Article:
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Sunday, September 18, 2016

Sunday, September 18, 2016

We continue to enjoy the beauty of Jamaica and especially the wonderful people.  They are so friendly and helpful.

This week our travels involved going to Port Antonio by way of another mountainous road.  Port Antonio is on the northern coast, so we drove up through the middle of the island once again but on a different road. The scenery was gorgeous, but the road had almost constant switch backs and was very narrow and a bit rough in places. I commented that it was a good thing neither of us get car sick.  (Laura, Heather, Kaylee, and all the others who do get car sick, you would NOT have enjoyed the ride!) We saw a huge banana plantation and a botanical garden on the way; maybe we'll be able to visit these in the future.

We were surprised to find the LDS Meetinghouse right on the coastline road. The young elder who serves as the Branch President and his companion greeted us as well as several branch and community members.  Many hands made quick work of assembling the 100 school kits that will be so useful to elementary students. This project is a combined effort with an NGO (non-governmental organization) called Triumphant Outreach Ministries. It was great to interact with these fine people and to see this project nearing completion.  The kits were to be distributed on Saturday. 

It had been raining in the mountains, so the drive back was all the more challenging even needing to dodge a rock slide that had closed off our lane in one place. Many of the streets back in Kingston were flooded, but we made it home just fine. 

Immunization is one of the major humanitarian initiatives of the Church—the others being: clean water, emergency response, food production, neonatal resuscitation training, vision care, and wheelchairs. The Church has contributed millions of dollars to help provide funding for immunization supplies such as vaccines and syringes. Our part as Welfare Services Missionaries in this initiative is to receive requests from medical clinics for vaccines, pick up the vaccines from the Health Department, and then deliver them in coolers quickly back to the clinics. We attempted this on Friday, but unfortunately the GPS sent us on a bit of a wild goose chase resulting in our missing the open hours of the Health Department. We will take care of that first thing Monday morning.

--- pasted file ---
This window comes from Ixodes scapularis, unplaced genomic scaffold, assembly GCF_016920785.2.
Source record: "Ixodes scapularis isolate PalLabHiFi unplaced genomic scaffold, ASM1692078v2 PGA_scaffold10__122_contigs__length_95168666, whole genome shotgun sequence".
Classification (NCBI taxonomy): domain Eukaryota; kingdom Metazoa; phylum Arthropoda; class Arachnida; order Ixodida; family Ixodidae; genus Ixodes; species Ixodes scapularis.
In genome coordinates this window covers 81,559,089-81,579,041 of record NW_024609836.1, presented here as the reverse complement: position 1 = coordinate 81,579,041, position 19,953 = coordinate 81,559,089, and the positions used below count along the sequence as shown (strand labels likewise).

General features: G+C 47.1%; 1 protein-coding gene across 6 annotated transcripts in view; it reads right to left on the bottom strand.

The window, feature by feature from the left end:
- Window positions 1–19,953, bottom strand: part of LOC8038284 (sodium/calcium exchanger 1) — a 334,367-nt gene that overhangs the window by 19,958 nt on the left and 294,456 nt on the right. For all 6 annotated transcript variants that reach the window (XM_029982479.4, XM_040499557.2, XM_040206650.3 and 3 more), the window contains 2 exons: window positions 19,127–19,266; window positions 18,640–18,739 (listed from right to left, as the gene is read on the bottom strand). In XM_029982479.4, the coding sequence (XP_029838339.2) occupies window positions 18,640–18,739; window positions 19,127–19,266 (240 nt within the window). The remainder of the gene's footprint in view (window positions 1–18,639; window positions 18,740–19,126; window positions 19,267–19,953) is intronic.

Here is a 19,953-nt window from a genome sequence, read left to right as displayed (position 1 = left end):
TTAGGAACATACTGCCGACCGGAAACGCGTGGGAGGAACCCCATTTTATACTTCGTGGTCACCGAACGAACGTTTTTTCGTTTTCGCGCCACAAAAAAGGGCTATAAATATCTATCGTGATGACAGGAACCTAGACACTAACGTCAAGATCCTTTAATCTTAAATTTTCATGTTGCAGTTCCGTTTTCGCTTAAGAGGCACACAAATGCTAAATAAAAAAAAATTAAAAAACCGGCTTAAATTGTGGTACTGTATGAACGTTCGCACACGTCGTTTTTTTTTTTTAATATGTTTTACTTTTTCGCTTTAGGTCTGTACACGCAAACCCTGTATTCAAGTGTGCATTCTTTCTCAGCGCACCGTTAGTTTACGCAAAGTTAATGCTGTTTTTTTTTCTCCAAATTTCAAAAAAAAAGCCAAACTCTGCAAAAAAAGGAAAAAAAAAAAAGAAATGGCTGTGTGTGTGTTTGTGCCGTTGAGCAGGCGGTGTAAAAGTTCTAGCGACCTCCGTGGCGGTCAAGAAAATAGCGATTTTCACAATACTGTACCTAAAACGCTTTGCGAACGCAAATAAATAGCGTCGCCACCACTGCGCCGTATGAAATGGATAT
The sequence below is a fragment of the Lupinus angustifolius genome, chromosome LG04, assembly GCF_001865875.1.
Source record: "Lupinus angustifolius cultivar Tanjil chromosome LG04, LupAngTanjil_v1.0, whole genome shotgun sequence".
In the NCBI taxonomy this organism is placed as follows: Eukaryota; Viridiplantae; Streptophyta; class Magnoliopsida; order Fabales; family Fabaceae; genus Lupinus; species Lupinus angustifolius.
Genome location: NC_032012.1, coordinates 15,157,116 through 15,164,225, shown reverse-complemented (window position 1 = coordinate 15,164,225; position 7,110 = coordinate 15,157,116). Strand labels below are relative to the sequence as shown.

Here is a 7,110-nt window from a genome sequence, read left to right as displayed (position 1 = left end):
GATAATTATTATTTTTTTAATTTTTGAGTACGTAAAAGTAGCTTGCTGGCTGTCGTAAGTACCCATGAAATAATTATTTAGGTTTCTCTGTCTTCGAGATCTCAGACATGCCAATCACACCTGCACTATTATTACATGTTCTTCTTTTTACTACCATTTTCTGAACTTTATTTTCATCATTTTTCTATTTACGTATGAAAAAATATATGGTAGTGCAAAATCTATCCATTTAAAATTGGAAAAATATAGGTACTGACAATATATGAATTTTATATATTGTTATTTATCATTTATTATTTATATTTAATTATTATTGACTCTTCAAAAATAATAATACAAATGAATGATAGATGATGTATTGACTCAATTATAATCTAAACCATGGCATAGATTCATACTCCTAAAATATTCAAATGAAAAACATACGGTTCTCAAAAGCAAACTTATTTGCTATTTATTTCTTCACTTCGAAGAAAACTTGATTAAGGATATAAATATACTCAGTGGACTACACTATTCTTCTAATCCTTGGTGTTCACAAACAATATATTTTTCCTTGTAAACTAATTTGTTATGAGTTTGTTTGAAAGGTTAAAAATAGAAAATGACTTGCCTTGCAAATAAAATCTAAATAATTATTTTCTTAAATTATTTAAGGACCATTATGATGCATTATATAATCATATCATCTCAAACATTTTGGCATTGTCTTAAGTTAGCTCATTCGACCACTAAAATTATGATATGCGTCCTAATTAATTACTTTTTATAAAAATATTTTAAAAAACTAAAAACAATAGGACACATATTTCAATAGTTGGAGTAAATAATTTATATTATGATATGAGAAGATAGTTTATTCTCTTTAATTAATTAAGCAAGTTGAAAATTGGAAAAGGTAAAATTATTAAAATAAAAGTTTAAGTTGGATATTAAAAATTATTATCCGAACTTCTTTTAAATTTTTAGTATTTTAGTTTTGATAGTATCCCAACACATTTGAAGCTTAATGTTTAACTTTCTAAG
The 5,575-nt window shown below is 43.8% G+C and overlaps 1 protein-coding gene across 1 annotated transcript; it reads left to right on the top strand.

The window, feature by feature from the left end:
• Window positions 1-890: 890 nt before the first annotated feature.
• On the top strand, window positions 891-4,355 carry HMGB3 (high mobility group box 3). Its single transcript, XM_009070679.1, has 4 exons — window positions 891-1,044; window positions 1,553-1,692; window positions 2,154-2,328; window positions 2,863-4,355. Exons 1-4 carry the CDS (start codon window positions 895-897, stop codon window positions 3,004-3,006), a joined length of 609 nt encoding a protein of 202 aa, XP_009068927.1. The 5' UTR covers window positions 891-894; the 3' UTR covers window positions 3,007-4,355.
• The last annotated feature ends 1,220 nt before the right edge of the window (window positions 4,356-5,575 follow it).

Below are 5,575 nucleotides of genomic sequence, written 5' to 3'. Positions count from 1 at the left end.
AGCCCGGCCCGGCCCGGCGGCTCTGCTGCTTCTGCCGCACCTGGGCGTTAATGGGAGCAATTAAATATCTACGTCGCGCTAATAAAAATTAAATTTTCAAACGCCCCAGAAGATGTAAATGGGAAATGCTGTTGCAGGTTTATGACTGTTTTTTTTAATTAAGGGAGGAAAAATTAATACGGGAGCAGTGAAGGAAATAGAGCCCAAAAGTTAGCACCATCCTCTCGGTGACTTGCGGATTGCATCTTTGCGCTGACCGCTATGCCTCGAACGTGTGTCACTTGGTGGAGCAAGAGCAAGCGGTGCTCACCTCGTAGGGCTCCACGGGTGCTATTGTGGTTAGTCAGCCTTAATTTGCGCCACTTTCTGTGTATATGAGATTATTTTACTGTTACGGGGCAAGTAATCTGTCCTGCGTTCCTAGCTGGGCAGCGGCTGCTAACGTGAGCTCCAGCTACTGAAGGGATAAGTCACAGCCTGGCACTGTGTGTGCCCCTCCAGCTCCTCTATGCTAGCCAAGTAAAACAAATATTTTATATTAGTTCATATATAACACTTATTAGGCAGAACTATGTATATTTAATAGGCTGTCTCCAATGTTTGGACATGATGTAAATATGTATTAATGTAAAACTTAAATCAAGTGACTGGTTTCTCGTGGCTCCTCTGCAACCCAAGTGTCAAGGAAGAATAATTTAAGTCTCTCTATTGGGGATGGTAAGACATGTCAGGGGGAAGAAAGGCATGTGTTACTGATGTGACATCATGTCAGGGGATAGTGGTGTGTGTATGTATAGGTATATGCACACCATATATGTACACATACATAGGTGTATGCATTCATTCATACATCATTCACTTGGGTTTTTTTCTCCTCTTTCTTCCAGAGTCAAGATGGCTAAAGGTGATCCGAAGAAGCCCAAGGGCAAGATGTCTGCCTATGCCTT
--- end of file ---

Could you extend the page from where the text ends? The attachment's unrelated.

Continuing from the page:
Today - Sunday - we drove 1 1/2 hours west of Kingston to visit the Mandeville Branch. We didn't know ahead of time that the office couple and the newly arrived senior missionary couple would be there also. It was great to meet and welcome the new couple to Jamaica. They will be serving as Member Leadership Support missionaries beginning with an assignment in May Pen. There was quite a stir as the office elder (who also serves in the Mission Presidency) presented large white envelopes to two young sisters - their mission calls.  One sister is called to serve in the Trinidad Port of Spain Mission (learning Dutch), and the other in Cape Verde Praia Mission (learning Portuguese). We are so excited for these sisters. Their willingness to leave their families, step into the total unknown, and learn new languages shows their amazing faith, their love of the Lord, and their desire to share the message of the Gospel. 


  1. I have a co-worker, Richard McCleary, who is from Kingston and is fascinated by what you two are doing. He is interested in what part of Kingston you live in - he might have a contact or two for you.

    By the way, if we wanted to mail you something, what address would we use?

  2. That is so cool! I'm sure those elementary schools will be thrilled to have the new materials!